I’ve talked to many older men and women who’ve expressed regret in not following their dreams or plunging into an idea. Many of my friends have pursued careers and majors that they didn’t necessarily love for various reasons, and it hurts me every time I hear about what they actually wanted to do. I’m sort of known for cringing when an African friend tells me they’re studying a science (usually Biology or Chemistry, and occasionally Nursing) because that’s what would make their parents “happy.” That sucks. And it’s not really living, is it?

Now, I can’t talk like I’ve done everything I’ve ever wanted to do. I, too, have missed a lot of opportunities because of fear and doubt and self-deprecation. I mean over the course of writing this for the last couple of months and thinking about this for Lord knows how long, I’ve probably amassed a hundred missed opportunities. Not only that, but I’ve also crashed and burned on a lot of those risks that I’ve taken. That’s just the life we live.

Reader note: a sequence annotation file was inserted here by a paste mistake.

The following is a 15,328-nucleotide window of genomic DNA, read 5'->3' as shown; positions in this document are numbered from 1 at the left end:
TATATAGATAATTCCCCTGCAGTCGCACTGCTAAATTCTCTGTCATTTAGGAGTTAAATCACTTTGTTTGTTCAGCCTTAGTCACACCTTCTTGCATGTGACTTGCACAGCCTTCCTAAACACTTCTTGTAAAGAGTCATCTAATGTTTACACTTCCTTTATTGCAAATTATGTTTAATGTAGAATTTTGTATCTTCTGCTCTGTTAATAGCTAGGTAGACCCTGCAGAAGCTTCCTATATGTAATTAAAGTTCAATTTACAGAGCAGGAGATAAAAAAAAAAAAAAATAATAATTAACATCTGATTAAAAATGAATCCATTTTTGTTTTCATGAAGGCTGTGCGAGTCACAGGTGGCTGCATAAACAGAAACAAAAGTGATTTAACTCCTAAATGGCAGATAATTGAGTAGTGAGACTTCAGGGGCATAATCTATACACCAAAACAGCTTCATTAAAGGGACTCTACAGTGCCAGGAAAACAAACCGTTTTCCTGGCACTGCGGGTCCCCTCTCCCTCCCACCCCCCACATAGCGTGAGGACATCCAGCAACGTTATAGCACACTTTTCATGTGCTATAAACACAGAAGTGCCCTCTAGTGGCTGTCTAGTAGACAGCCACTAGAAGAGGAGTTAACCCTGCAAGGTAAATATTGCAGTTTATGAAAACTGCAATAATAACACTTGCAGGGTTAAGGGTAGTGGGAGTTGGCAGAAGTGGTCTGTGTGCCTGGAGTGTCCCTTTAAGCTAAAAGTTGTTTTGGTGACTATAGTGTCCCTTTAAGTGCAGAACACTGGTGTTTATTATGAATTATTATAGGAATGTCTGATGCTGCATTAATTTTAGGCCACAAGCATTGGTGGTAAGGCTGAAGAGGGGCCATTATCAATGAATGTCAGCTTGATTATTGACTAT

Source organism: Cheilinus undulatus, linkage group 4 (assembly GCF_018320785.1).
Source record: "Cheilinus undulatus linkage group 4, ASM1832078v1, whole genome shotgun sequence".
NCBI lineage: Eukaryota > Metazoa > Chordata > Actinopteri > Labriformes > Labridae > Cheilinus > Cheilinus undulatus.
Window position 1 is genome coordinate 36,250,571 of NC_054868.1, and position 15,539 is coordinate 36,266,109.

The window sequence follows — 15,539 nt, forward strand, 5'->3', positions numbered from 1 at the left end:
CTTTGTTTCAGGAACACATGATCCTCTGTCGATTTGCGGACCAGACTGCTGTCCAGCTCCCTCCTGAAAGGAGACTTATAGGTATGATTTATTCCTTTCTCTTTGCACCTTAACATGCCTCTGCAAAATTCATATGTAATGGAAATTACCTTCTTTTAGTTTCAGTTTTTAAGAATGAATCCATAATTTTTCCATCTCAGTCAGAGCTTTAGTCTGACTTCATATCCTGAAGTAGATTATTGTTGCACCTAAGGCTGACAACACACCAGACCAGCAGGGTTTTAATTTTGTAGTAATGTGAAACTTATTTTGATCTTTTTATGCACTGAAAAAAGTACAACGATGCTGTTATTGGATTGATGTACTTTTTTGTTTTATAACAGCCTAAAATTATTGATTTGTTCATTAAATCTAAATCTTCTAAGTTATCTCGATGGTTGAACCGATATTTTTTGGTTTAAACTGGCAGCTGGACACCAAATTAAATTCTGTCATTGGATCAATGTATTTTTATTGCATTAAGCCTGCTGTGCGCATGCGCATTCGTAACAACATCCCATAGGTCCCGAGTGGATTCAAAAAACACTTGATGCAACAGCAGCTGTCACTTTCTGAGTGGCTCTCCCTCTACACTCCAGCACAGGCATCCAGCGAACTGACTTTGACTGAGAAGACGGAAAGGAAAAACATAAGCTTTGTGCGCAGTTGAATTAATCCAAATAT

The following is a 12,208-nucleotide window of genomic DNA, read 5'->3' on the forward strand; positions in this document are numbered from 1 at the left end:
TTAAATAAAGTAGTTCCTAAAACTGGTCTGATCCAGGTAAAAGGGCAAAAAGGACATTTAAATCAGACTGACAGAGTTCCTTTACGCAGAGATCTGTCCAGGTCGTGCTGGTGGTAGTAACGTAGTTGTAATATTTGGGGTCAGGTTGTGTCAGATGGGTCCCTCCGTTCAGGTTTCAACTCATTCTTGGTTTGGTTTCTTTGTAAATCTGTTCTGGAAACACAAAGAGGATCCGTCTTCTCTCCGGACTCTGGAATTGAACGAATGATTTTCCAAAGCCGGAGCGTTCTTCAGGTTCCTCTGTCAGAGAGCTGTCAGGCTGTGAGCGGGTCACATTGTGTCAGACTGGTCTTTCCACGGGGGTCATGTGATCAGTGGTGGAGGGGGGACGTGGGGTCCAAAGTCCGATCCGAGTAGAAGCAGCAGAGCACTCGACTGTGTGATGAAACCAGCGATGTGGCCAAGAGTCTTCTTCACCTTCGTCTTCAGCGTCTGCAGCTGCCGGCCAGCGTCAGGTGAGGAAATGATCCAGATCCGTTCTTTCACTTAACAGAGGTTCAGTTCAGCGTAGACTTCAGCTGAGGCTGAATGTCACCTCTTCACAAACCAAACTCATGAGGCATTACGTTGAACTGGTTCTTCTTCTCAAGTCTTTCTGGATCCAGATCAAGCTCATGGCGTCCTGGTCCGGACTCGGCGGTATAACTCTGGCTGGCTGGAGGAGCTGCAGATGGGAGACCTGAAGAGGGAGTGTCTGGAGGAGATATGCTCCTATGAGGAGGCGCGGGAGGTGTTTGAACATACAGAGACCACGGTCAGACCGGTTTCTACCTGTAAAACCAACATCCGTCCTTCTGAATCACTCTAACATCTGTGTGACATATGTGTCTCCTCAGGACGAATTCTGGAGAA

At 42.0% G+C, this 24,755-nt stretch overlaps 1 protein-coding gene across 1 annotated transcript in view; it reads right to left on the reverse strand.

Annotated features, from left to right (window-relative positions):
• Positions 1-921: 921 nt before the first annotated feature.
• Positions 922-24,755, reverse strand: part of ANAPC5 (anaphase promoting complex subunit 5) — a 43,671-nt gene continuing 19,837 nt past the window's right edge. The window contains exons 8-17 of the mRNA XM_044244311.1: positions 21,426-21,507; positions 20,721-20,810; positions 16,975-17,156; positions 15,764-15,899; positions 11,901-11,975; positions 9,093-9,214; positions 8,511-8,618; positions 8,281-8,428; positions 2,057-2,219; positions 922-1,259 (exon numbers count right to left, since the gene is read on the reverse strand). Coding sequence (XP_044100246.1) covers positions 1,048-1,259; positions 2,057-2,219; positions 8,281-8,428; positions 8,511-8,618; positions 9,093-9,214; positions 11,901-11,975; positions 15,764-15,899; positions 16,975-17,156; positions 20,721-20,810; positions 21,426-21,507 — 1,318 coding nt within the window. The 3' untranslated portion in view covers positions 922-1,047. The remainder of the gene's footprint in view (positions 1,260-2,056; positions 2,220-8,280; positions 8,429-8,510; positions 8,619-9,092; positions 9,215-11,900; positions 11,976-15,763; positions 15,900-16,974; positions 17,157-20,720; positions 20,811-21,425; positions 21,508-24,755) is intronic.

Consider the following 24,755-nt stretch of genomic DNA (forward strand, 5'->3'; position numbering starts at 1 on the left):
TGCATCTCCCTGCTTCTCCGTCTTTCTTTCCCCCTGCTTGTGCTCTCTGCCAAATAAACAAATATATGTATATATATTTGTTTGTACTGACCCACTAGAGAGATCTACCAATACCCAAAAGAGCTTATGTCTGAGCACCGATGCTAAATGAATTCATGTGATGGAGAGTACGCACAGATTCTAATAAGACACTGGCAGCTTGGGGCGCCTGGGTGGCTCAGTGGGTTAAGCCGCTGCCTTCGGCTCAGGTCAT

[Intro 4] Guy like me is a thrillseeker. I love the challenge of conquering a rollercoaster that has all the hype in the world. However, I’ve noticed that if I spend too much time in between rides not being air-bound, I lose interest in people and sometimes just life. It’s almost like a dark cloud over my head once I get off of a rollercoaster that is usually only cleared when I’m listening to the ride conductor countdown (or not :P). This quarantine has given that same effect on some days. Not being able to get on a rollercoaster, get in a pool or really enjoy the summer, has affected my mental health. I’m constantly having to remind myself to simply “breath” and “live”. I’m sure others can empathize with that. Please go away, Coronavirus. This was the year I was supposed to skydive for the first time, and you’re ruining the fun.